or

    Fi = the fraction of Fl that evolves intelligent life

    The site says the lowest number here is .0001% as well, but again it could be even lower. There is no certainty that even if abiogenesis occurs, that evolution will result in intelligent life. On the Earth, we think this took something over 3.5 billion years to occur, so at best we can assume is it also takes a long long while. Given the time frame for Fl and then Fi, a lot of bad things can occur to stop this process in its tracks. But once life started on earth, it survived some pretty nasty events, and still managed to get to the present state, so if it turns out that abiogenesis is common, then the number could also be thousands of times higher.

    To put it in perspective, if all three of these turn out to be in the low end of the spectrum, then these variables alone could equate to a multiplier of .000000000000001, but if all were on the high end of the spectrum then these could be a multiplier as high as .001, or a factor of 12 greater than the low end.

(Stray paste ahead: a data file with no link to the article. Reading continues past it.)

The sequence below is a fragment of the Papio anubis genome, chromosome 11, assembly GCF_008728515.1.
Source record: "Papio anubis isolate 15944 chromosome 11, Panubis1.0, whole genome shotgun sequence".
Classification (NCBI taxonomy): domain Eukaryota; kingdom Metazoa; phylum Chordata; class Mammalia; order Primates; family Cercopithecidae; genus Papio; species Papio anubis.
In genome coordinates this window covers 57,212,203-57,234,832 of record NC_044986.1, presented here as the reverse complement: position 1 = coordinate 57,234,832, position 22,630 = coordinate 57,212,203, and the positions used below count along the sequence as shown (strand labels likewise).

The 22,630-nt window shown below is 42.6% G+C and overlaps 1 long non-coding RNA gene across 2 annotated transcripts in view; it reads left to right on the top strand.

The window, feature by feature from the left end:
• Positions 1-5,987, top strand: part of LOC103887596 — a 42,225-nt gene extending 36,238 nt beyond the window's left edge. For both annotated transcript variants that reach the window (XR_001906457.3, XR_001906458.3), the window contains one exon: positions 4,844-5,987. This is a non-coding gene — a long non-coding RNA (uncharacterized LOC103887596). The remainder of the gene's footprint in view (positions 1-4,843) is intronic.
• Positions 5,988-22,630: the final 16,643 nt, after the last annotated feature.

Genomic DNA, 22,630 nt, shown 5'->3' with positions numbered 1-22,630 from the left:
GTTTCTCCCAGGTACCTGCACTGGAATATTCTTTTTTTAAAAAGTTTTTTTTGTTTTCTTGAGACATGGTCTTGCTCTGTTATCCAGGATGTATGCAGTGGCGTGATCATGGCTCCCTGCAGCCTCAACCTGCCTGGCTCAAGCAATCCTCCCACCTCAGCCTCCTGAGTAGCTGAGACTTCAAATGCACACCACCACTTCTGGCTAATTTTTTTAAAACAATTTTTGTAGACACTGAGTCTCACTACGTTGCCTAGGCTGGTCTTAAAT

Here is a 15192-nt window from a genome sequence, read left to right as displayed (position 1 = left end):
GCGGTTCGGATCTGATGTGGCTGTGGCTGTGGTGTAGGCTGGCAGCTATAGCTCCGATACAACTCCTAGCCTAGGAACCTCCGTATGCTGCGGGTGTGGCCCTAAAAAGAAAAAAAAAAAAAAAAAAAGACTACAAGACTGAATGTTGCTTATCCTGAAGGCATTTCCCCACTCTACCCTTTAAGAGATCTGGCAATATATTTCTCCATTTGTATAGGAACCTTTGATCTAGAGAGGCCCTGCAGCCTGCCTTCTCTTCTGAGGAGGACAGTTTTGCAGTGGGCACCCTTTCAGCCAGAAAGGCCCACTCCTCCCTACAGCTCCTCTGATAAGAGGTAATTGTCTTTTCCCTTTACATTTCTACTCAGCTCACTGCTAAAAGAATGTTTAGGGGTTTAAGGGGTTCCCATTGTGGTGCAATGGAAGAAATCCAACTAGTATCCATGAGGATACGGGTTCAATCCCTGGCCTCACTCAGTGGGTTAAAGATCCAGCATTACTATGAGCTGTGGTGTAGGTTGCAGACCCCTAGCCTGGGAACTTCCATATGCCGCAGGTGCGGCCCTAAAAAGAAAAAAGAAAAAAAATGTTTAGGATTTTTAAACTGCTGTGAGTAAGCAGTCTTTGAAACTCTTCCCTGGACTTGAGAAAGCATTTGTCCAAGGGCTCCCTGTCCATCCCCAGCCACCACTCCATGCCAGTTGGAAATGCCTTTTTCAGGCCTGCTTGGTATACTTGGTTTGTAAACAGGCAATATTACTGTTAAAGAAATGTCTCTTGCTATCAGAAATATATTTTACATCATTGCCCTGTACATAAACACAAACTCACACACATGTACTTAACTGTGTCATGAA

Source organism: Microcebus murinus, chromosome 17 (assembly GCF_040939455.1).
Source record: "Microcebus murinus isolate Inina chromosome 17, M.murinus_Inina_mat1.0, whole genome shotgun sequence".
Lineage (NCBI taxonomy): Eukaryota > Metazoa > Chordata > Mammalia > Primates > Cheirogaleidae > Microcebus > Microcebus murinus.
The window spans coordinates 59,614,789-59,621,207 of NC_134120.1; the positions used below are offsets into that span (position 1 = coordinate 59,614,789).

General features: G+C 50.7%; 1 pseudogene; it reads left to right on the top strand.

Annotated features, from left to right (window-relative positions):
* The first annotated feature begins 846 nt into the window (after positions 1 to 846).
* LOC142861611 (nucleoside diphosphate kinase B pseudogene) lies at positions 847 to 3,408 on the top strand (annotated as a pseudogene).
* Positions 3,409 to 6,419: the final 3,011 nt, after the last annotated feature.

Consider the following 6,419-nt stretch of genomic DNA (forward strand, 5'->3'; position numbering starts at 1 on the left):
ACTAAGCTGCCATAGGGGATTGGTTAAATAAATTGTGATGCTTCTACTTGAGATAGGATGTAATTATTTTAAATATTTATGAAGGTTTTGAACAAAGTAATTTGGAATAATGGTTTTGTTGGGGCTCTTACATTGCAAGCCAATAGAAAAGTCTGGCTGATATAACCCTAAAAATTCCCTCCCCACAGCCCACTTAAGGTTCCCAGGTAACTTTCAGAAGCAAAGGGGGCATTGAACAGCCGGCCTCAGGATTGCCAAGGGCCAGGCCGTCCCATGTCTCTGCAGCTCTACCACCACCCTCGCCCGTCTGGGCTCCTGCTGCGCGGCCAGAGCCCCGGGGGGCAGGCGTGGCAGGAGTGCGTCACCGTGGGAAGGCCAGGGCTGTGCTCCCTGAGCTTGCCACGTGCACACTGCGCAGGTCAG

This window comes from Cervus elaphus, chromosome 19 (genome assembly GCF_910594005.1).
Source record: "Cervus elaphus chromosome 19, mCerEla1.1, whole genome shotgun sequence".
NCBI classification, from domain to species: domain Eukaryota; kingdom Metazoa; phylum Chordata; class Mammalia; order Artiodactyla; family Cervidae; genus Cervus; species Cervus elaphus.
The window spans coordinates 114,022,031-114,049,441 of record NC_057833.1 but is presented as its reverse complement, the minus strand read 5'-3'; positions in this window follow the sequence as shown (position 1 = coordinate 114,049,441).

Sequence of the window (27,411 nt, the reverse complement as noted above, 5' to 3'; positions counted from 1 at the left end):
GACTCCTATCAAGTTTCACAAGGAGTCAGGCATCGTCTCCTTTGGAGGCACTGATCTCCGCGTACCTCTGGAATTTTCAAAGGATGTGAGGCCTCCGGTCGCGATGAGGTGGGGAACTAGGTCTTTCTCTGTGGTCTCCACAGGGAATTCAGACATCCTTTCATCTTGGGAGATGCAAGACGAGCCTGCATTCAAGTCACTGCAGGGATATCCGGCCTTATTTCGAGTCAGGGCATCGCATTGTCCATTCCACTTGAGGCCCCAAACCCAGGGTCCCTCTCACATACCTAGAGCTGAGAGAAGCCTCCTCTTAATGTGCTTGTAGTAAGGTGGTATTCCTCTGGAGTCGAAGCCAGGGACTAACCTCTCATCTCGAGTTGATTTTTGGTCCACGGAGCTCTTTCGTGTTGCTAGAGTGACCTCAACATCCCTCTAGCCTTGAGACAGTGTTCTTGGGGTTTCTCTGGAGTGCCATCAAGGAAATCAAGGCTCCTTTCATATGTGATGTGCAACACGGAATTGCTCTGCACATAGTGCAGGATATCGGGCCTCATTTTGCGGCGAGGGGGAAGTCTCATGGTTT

So let's just consider our Galaxy. The estimate of the number of stars in it is also quite wide:


    Thus in just these few references, the number of stars in our Galaxy is estimated to be some number between 3 Billion and 600 Billion, but there is no right answer, and it could in fact be outside of that range.


    So now we multiply the low value by the low end estimate of the number of stars in our galaxy and we get the incredibly low estimate of 0.000003 planets in the galaxy with intelligent life and multiply the high values and we get 600,000,000 planets with intelligent life.

    Any formula which gives this wide of an answer is of no predictive value and we still have two more variables to consider, whose range of answers will further widen the range of possible answers.

    The good news is that data from Kepler might help us refine one of these variables, but that's going to probably take several more years before data on somewhat earth like rocky planets in the habitable zone becomes available.


    Arthur
     
    Last edited: Sep 17, 2010
  11. IamJoseph Banned Banned

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    Disagree. One need not look elsewhere for the same factors on this planet, which are so varied that life can arguably exist in the most hostile conditions of the universe.

    What about survival of the fittest and natural selection: why are these only subject to planet earth? This says these premise are not universal ones. This aligns with the observable facts: no life elsewhere.



    Bstter, this affirms the zero possibility of life in the 10%.


    Life could have evolved on the moon despite such impediments. It takes a small crevice to allow life to ignite, not ideal conditions.